Heist movies are crime dramas in which professional criminals plan and execute a clever, audacious but ultimately unsuccessful robbery. The gang either have a fatal falling out or make a mistake that inevitably leads to their arrest, or more often their demise. One of the most thrilling heist films to come out of Hollywood was Michael Mann‘s almost three-hour epic, Heat (1995). 

Mann‘s film originated as the 1989 TV movie L.A. Takedown, which was a proposed pilot for a television police series that never materialised. Mann got the basic story for his TV film from an ex-policeman friend who told him about a chance meeting he‘d had, over a cup of coffee, with an ex-Alcatraz inmate who was a career thief.

While establishing an immediate rapport and respect for each others professionalism, they both verbally acknowledged that, if necessary, they would not hesitate to kill the other in a showdown. Some months later, the cop was called to an armed robbery taking place in a Chicago supermarket and saw that very same thief exiting the store. The thief raised his gun, which misfired, and the unhesitating cop shot him dead.

Due to severe budget and time restrictions, Mann was only able to produce a standard television film in the style of his popular Miami Vice TV series. However, Takedown served as a blueprint for the more expansively developed Heat, featuring the same characters and a similar plot. Al Pacino and Robert De Niro, who were Mann‘s first choice, signed on for the roles of detective Vincent Hanna and professional thief Neil McCauley, respectively.

Heat begins with a tense scene of an armoured car robbery carried out by McCauley and his crew. But the robbery goes disastrously wrong, precipitated by the actions of a psycho, who having joined the crew for just this one robbery, executes one of the guards. The gang then shoot the other two guards to leave no witnesses.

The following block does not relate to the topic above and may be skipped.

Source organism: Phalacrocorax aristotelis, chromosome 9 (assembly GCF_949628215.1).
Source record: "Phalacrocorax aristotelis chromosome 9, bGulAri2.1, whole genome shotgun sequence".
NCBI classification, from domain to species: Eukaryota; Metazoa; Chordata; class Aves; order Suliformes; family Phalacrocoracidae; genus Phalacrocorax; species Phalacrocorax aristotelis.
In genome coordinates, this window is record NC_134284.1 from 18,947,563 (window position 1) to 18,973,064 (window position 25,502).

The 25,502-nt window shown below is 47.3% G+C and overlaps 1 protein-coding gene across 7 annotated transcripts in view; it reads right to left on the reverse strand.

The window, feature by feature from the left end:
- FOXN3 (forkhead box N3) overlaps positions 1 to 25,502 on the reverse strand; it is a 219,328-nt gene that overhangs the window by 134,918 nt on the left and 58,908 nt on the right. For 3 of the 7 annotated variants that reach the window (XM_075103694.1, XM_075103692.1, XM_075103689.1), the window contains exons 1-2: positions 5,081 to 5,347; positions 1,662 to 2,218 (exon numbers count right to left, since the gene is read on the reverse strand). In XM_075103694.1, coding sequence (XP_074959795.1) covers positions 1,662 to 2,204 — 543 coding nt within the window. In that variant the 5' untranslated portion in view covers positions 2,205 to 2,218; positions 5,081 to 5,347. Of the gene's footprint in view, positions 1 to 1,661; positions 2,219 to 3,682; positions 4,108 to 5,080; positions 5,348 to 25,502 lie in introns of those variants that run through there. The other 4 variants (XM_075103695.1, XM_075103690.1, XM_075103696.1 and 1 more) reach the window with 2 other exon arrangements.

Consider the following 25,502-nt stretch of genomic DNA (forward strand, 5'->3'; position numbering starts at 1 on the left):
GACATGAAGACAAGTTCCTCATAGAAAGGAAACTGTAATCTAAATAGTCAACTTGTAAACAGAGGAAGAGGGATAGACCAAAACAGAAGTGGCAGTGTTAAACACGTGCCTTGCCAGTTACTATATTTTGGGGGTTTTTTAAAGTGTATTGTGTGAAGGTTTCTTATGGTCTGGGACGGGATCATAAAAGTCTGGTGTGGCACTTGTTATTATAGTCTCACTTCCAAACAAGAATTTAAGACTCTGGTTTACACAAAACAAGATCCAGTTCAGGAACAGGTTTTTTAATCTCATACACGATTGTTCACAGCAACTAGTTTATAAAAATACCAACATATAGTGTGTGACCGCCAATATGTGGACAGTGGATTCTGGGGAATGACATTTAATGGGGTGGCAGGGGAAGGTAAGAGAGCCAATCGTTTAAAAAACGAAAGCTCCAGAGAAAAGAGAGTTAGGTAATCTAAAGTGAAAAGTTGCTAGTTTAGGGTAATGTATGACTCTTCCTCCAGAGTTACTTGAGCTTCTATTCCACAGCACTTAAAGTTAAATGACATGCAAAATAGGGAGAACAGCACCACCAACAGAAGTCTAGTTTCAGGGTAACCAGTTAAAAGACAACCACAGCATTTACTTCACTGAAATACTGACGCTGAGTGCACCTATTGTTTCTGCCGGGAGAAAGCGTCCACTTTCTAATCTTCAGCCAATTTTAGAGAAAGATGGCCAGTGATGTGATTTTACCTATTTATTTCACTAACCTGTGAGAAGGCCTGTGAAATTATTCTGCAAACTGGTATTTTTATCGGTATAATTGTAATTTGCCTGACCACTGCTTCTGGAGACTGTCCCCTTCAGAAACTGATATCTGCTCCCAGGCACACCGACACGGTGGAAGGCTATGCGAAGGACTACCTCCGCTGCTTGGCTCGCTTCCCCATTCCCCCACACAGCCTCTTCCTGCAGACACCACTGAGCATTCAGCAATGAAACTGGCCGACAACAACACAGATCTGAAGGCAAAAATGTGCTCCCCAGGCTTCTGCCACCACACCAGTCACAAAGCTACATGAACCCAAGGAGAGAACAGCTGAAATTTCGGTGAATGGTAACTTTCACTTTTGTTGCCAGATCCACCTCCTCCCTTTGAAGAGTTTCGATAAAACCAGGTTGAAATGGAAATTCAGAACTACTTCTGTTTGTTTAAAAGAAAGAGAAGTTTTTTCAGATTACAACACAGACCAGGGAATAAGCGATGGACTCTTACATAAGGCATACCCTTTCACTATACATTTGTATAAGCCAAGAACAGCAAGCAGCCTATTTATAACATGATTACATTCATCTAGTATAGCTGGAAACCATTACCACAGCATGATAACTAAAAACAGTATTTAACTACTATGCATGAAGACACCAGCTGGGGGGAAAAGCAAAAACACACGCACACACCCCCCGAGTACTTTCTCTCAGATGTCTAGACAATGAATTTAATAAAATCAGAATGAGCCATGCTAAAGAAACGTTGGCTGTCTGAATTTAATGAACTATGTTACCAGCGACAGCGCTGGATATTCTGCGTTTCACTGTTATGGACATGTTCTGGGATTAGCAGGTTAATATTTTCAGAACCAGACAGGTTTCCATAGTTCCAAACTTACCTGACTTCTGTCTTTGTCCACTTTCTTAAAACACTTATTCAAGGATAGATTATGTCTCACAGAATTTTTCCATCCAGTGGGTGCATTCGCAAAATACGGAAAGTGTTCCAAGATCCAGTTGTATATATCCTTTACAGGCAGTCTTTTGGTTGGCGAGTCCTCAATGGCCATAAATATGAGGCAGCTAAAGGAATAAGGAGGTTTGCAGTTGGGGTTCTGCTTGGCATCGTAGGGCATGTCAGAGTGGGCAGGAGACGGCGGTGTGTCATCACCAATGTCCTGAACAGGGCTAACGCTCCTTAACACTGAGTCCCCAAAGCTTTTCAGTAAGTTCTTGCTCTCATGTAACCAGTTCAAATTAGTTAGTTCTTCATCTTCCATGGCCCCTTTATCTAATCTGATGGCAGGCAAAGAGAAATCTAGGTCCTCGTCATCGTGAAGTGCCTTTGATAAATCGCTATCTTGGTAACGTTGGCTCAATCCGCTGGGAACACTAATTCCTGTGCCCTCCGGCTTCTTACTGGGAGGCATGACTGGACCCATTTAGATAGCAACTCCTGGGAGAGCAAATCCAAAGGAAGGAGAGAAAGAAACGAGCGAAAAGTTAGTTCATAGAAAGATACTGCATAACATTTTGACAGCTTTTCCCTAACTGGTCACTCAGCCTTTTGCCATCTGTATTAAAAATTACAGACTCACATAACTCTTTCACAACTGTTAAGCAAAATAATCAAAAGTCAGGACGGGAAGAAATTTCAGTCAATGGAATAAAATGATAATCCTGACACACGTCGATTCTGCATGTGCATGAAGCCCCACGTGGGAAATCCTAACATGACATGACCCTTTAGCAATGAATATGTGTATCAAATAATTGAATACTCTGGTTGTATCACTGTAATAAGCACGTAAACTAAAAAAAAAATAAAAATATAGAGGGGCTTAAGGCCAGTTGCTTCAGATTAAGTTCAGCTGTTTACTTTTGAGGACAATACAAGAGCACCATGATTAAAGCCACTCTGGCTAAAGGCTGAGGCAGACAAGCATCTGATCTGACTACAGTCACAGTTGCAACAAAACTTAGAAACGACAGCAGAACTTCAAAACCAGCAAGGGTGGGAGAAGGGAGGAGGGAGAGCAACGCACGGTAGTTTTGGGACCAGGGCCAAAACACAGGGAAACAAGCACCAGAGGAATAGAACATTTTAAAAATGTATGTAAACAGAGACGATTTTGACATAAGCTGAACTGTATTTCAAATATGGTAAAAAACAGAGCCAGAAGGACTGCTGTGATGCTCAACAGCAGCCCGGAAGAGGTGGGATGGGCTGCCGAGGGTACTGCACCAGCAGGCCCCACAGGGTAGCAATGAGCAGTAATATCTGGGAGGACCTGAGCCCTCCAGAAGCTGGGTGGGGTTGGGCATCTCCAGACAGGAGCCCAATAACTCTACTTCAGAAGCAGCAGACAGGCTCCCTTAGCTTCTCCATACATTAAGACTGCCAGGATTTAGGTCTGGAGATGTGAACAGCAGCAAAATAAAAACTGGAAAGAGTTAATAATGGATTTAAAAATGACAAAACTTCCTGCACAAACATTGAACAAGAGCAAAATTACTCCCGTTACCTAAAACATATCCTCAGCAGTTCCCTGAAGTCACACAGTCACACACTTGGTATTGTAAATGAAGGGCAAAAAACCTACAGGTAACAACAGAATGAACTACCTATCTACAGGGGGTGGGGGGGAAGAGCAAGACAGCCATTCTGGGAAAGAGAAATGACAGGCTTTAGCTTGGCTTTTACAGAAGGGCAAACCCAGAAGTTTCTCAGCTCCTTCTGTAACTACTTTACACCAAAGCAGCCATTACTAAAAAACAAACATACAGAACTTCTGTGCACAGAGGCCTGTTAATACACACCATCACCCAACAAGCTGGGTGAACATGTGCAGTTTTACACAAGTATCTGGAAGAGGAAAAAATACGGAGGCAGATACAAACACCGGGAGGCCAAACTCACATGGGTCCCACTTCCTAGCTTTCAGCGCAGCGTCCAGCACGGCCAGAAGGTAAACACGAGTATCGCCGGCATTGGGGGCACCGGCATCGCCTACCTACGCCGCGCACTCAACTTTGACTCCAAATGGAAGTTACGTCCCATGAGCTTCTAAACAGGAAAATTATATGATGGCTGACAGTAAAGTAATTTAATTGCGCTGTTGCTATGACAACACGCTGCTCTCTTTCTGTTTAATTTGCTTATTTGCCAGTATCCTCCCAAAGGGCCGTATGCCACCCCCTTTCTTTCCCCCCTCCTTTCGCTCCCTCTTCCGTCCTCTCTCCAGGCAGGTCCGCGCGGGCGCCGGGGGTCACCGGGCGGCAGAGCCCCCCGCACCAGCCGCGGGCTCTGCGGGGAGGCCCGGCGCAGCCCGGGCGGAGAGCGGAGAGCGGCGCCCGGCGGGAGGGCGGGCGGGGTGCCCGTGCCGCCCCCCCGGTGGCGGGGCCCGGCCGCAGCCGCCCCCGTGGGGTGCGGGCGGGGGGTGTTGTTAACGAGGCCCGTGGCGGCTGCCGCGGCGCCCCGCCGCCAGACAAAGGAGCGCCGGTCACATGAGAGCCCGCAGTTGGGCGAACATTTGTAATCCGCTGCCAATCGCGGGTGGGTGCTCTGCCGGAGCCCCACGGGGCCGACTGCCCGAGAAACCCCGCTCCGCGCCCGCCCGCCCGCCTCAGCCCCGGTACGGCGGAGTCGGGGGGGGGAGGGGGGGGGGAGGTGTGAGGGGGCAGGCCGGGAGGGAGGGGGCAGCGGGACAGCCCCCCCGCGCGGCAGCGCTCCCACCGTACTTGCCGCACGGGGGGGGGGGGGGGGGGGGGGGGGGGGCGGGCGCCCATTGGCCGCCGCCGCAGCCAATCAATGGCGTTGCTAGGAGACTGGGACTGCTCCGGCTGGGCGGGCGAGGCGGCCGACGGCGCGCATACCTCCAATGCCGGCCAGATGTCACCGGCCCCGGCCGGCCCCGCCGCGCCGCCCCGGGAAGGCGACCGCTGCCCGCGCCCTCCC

Hannah and his LAPD team investigating the robbery and homicide eventually identify McCauley‘s crew through an ex-con informer, and place them all under close surveillance. McCauley knows that the police are watching his every move but decides to go ahead with one final heist before leaving the US for a new life in New Zealand.

Angst-ridden and volatile, Hanna becomes obsessed with the case, which helps him escape the reality of his failing third marriage. Disciplined master thief McCauley, however, lives by the axiom of not getting attached to anything that he is not willing to walk out on in 30 seconds flat if he feels the heat around the corner.

Both cop and crook are temperamental opposites but in fact are joined together by their professionalism and mutual admiration. Both are driven and violent men, good at what they do and unable to imagine doing anything else. This is specifically highlighted in the now celebrated diner scene, when Hannah invites McCauley to have a cup of coffee with him (the first time Pacino and De Niro shared the screen together, delivering a masterclass in acting). McCauley and his crew‘s decision to carry out their final bank heist leads to a mind-blowing urban gun battle in downtown LA that ranks amongst the best action scenes ever filmed.

Heat is primarily driven by the characters and their private lives rather than strictly by the plot. Subsequently, Mann was able to draw compelling performances from both of his stars and a strong supporting cast that includes Tom Sizemore, Val Kilmer, Ashley Judd and Jon Voight. Over 25 years the film has continued to grow in stature, with a vast number of film critics now simply describing it as “the greatest cops and robbers movie ever made”.

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